Advocates Fight To Keep Sheltered Workshops For Workers With Disabilities

Apr 14, 2015
Originally published on April 14, 2015 11:14 pm

It's a hectic day at Production Unlimited in Watertown, N.Y. Everyone has to drop his regular work — making plastic binders, safety equipment, office supplies — for a huge order.

Beth Carpenter punches hole after hole into colored plastic tags. She and her co-workers are paid based on how fast they work, usually well below minimum wage. Carpenter has done all different kinds of tasks here for more than 15 years.

"And I like working here every day," she says. "I work here five days a week. That's why I'd like to make sure we fight to keep this place open."

It's no secret that New York state is phasing out sheltered workshops like this one. Production Unlimited already reduced its workforce from 200 to 65 over the past few years. Under pressure from the federal government, states are starting to phase sheltered workshops out entirely. But there's disagreement within the disabilities community about whether that's a good idea.

More than 15 years ago, the Supreme Court ruled that keeping people with disabilities in separate work settings constitutes discrimination. Like almost everyone here, Carpenter has a disability. She says she wants to work in an integrated setting — what people here call "an outside job."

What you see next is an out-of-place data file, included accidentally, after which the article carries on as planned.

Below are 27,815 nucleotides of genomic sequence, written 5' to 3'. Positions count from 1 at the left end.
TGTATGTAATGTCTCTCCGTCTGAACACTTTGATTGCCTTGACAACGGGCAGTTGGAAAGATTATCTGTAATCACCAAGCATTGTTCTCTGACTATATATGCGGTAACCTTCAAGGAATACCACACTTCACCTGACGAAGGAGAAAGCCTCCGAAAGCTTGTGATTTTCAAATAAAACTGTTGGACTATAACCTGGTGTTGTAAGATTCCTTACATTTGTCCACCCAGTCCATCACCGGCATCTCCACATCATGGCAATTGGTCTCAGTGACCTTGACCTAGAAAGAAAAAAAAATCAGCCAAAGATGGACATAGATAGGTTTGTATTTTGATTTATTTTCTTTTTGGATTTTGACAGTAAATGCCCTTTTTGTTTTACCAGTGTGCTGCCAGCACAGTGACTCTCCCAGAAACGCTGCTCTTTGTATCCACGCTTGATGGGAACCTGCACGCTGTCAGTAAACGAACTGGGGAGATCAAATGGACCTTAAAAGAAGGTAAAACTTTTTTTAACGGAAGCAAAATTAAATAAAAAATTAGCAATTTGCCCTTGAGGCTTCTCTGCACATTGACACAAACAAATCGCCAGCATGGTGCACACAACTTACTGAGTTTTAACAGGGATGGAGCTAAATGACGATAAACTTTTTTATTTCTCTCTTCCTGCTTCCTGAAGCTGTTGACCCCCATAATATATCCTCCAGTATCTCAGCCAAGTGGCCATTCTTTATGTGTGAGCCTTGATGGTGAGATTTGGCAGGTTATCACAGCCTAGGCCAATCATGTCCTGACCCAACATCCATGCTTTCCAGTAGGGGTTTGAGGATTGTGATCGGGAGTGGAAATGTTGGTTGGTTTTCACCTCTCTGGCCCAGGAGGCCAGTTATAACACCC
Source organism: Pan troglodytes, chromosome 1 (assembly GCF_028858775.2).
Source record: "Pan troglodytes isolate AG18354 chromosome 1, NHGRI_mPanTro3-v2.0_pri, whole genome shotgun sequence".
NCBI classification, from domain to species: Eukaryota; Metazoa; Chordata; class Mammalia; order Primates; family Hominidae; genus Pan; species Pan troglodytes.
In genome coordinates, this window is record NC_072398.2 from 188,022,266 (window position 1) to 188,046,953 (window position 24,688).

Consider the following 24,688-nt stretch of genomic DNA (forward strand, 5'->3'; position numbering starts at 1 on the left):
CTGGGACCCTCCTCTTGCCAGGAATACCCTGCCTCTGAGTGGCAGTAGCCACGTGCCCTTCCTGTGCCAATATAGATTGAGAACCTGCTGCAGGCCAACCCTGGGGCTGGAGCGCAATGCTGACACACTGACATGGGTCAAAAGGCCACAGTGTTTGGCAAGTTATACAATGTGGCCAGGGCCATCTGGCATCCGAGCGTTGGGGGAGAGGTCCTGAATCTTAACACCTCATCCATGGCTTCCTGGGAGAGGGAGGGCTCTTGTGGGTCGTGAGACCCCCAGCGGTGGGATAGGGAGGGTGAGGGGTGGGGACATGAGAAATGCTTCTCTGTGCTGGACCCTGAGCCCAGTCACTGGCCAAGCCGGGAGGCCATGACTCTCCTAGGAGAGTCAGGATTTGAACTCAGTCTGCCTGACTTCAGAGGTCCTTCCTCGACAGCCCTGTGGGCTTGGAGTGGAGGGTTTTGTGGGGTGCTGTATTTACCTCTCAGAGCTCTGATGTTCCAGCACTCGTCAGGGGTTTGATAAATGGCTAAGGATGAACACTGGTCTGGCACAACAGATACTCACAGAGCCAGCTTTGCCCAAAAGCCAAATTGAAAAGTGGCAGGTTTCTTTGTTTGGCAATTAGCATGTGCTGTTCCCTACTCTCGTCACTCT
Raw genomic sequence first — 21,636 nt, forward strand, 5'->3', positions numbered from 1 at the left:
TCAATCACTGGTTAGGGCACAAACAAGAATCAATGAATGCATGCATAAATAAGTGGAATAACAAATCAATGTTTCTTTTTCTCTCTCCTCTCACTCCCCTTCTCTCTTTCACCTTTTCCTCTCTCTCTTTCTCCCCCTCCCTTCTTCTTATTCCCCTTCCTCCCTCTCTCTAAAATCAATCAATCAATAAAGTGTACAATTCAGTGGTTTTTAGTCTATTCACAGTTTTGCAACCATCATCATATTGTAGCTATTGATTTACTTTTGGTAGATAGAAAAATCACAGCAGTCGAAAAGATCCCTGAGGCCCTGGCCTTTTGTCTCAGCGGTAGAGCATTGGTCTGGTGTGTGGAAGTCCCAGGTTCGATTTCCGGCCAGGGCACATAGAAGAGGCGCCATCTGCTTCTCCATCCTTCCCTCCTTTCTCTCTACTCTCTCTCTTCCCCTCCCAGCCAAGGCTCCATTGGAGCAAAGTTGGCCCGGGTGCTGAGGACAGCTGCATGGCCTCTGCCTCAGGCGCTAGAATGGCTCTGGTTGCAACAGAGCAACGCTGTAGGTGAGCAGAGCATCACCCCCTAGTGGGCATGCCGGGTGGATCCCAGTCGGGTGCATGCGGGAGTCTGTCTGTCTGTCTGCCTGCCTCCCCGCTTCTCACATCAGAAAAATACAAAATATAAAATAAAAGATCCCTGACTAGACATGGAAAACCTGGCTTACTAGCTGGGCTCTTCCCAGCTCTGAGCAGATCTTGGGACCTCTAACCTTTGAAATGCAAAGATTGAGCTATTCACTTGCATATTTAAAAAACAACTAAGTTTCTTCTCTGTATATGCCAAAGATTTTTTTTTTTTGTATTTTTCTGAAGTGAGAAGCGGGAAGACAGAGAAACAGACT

"Someday, when I'm ready," she says. "[But] not yet. I get nervous."

There are other obstacles to getting outside jobs, including transportation and limited funding for support services like a job coach.

Ceylane Meyers-Ruff, of the New York state Office for People With Developmental Disabilities, says those are real issues. But as with school desegregation in the past, she says it's government's civil rights obligation to help people hurdle those obstacles.

"Every human being should have the opportunity to be a part of the larger society," she says. "And when we hear the stories of success from people who are working who didn't think they could, we're trying to make that a possibility for every person."

Those words are long overdue for disability advocates who have fought for inclusion in the workplace for decades. In 1987, Michael Callahan wrote a book arguing that outside jobs are achievable for almost everyone if the job is customized for the individual and a company's needs, rather than wedging a person with a disability into an existing job.

"So bring me a person who's in a coma and let's agree right now until they get out of the coma we won't try to get them a job," he says. "But anyone else, let's work on it. And what I can say to you is employers are not pushing back."

Tom Golden, with the Employment and Disability Institute at Cornell, says that employers are actually ahead of the curve and that they're hungry for new labor markets as baby boomers retire.